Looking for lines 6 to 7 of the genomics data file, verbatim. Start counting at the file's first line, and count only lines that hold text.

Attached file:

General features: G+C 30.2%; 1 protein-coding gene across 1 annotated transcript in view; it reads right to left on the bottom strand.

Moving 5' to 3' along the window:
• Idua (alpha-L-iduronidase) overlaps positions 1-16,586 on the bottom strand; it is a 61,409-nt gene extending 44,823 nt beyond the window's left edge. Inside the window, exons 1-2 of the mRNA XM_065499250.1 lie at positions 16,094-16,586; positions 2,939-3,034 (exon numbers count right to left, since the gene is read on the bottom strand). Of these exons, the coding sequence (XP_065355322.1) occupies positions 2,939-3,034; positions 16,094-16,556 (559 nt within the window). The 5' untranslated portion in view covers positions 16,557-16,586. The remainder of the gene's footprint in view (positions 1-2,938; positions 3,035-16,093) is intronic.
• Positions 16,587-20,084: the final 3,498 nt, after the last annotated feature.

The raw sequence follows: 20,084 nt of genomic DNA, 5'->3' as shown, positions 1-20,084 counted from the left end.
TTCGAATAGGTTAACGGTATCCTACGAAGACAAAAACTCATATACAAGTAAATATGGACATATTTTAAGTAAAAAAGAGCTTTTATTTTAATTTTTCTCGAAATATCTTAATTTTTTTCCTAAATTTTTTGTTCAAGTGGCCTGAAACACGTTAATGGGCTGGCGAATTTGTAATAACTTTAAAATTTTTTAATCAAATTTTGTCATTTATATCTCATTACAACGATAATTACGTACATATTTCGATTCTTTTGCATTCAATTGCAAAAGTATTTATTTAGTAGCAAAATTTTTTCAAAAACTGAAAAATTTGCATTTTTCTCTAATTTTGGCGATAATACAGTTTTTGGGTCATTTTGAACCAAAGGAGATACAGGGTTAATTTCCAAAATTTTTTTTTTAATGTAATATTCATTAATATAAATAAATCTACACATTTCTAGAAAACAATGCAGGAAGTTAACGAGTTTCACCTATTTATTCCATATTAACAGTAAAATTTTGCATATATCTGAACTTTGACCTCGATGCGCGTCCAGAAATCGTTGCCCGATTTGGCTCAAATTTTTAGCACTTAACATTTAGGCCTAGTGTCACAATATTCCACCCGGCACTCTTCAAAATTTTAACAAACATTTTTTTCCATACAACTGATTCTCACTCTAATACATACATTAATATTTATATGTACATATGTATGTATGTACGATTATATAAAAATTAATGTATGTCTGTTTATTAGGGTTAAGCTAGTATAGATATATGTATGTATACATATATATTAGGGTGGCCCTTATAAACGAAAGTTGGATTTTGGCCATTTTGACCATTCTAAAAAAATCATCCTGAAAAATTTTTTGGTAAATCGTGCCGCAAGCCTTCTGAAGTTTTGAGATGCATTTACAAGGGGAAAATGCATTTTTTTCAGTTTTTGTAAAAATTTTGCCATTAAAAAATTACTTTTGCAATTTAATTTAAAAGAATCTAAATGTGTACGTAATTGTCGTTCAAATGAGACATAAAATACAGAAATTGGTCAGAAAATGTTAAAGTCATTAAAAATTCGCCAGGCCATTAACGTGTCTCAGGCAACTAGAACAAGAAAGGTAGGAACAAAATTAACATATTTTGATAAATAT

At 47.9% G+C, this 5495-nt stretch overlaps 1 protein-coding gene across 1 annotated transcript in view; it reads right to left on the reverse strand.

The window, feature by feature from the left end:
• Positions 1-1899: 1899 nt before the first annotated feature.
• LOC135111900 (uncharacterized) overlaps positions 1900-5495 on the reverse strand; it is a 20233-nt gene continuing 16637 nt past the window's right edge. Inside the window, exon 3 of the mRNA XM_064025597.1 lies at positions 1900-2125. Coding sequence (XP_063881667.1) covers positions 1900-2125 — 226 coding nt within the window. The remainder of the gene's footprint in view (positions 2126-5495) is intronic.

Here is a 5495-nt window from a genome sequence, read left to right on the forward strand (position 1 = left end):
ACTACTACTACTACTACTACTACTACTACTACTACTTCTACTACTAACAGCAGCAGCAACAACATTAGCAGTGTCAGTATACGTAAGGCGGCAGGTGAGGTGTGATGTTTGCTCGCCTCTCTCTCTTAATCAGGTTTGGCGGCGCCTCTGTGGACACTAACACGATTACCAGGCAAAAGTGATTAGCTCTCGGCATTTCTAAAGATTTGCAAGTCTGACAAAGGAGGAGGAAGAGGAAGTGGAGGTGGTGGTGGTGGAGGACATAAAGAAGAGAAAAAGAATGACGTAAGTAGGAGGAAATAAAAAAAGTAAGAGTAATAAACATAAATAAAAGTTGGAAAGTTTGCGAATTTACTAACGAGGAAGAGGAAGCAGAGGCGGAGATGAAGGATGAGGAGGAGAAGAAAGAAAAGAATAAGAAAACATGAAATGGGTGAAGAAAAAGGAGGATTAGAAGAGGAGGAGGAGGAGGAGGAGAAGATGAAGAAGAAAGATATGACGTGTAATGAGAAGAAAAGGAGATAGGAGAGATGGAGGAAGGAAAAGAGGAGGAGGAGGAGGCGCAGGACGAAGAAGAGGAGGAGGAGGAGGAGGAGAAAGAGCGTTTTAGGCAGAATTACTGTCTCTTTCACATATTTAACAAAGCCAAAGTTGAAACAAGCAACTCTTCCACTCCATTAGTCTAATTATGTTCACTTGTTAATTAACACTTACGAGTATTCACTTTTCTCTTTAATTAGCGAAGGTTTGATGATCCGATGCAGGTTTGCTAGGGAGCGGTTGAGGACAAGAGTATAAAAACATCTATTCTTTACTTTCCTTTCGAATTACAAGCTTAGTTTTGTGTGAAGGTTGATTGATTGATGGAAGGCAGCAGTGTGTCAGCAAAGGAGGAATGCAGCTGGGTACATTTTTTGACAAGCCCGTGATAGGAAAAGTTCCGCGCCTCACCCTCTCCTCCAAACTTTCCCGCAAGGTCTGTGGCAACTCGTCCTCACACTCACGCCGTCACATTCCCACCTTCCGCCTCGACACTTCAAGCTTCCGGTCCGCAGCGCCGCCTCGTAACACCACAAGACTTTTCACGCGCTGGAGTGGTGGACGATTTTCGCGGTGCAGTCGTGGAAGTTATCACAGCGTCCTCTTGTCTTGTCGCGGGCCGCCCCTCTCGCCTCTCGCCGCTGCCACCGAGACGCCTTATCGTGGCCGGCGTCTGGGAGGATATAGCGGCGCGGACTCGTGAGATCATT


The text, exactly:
TTCGAATAGGTTAACGGTATCCTACGAAGACAAAAACTCATATACAAGTAAATATGGACATATTTTAAGTAAAAAAGAGCTTTTATTTTAATTTTTCTCGAAATATCTTAATTTTTTTCCTAAATTTTTTGTTCAAGTGGCCTGAAACACGTTAATGGGCTGGCGAATTTGTAATAACTTTAAAATTTTTTAATCAAATTTTGTCATTTATATCTCATTACAACGATAATTACGTACATATTTCGATTCTTTTGCATTCAATTGCAAAAGTATTTATTTAGTAGCAAAATTTTTTCAAAAACTGAAAAATTTGCATTTTTCTCTAATTTTGGCGATAATACAGTTTTTGGGTCATTTTGAACCAAAGGAGATACAGGGTTAATTTCCAAAATTTTTTTTTTAATGTAATATTCATTAATATAAATAAATCTACACATTTCTAGAAAACAATGCAGGAAGTTAACGAGTTTCACCTATTTATTCCATATTAACAGTAAAATTTTGCATATATCTGAACTTTGACCTCGATGCGCGTCCAGAAATCGTTGCCCGATTTGGCTCAAATTTTTAGCACTTAACATTTAGGCCTAGTGTCACAATATTCCACCCGGCACTCTTCAAAATTTTAACAAACATTTTTTTCCATACAACTGATTCTCACTCTAATACATACATTAATATTTATATGTACATATGTATGTATGTACGATTATATAAAAATTAATGTATGTCTGTTTATTAGGGTTAAGCTAGTATAGATATATGTATGTATACATATATATTAGGGTGGCCCTTATAAACGAAAGTTGGATTTTGGCCATTTTGACCATTCTAAAAAAATCATCCTGAAAAATTTTTTGGTAAATCGTGCCGCAAGCCTTCTGAAGTTTTGAGATGCATTTACAAGGGGAAAATGCATTTTTTTCAGTTTTTGTAAAAATTTTGCCATTAAAAAATTACTTTTGCAATTTAATTTAAAAGAATCTAAATGTGTACGTAATTGTCGTTCAAATGAGACATAAAATACAGAAATTGGTCAGAAAATGTTAAAGTCATTAAAAATTCGCCAGGCCATTAACGTGTCTCAGGCAACTAGAACAAGAAAGGTAGGAACAAAATTAACATATTTTGATAAATAT

At 47.9% G+C, this 5495-nt stretch overlaps 1 protein-coding gene across 1 annotated transcript in view; it reads right to left on the reverse strand.